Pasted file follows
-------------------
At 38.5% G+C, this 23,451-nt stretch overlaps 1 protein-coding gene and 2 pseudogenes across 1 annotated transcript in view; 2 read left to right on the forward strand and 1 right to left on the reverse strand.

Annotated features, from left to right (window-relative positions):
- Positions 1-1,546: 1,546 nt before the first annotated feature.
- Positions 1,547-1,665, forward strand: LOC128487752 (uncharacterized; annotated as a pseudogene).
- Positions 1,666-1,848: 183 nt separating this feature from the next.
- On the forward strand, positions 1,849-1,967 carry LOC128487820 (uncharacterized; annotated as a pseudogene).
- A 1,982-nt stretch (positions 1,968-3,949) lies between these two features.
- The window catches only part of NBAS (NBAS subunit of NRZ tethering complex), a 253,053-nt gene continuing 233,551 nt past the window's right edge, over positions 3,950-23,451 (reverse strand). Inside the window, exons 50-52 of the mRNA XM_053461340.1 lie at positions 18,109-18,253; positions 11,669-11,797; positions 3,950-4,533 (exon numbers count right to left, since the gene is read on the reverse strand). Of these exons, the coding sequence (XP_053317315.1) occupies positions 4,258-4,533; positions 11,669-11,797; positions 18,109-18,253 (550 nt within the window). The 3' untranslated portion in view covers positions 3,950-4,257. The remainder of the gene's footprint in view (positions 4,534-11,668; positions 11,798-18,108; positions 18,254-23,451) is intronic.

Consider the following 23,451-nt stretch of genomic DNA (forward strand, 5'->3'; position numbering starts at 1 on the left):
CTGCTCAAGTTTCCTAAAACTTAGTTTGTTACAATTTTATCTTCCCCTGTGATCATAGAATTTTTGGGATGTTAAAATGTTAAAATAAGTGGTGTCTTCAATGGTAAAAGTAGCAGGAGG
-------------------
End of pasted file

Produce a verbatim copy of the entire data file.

At 38.5% G+C, this 23,451-nt stretch overlaps 1 protein-coding gene and 2 pseudogenes across 1 annotated transcript in view; 2 read left to right on the forward strand and 1 right to left on the reverse strand.

Annotated features, from left to right (window-relative positions):
- Positions 1-1,546: 1,546 nt before the first annotated feature.
- Positions 1,547-1,665, forward strand: LOC128487752 (uncharacterized; annotated as a pseudogene).
- Positions 1,666-1,848: 183 nt separating this feature from the next.
- On the forward strand, positions 1,849-1,967 carry LOC128487820 (uncharacterized; annotated as a pseudogene).
- A 1,982-nt stretch (positions 1,968-3,949) lies between these two features.
- The window catches only part of NBAS (NBAS subunit of NRZ tethering complex), a 253,053-nt gene continuing 233,551 nt past the window's right edge, over positions 3,950-23,451 (reverse strand). Inside the window, exons 50-52 of the mRNA XM_053461340.1 lie at positions 18,109-18,253; positions 11,669-11,797; positions 3,950-4,533 (exon numbers count right to left, since the gene is read on the reverse strand). Of these exons, the coding sequence (XP_053317315.1) occupies positions 4,258-4,533; positions 11,669-11,797; positions 18,109-18,253 (550 nt within the window). The 3' untranslated portion in view covers positions 3,950-4,257. The remainder of the gene's footprint in view (positions 4,534-11,668; positions 11,798-18,108; positions 18,254-23,451) is intronic.

Consider the following 23,451-nt stretch of genomic DNA (forward strand, 5'->3'; position numbering starts at 1 on the left):
CTGCTCAAGTTTCCTAAAACTTAGTTTGTTACAATTTTATCTTCCCCTGTGATCATAGAATTTTTGGGATGTTAAAATGTTAAAATAAGTGGTGTCTTCAATGGTAAAAGTAGCAGGAGG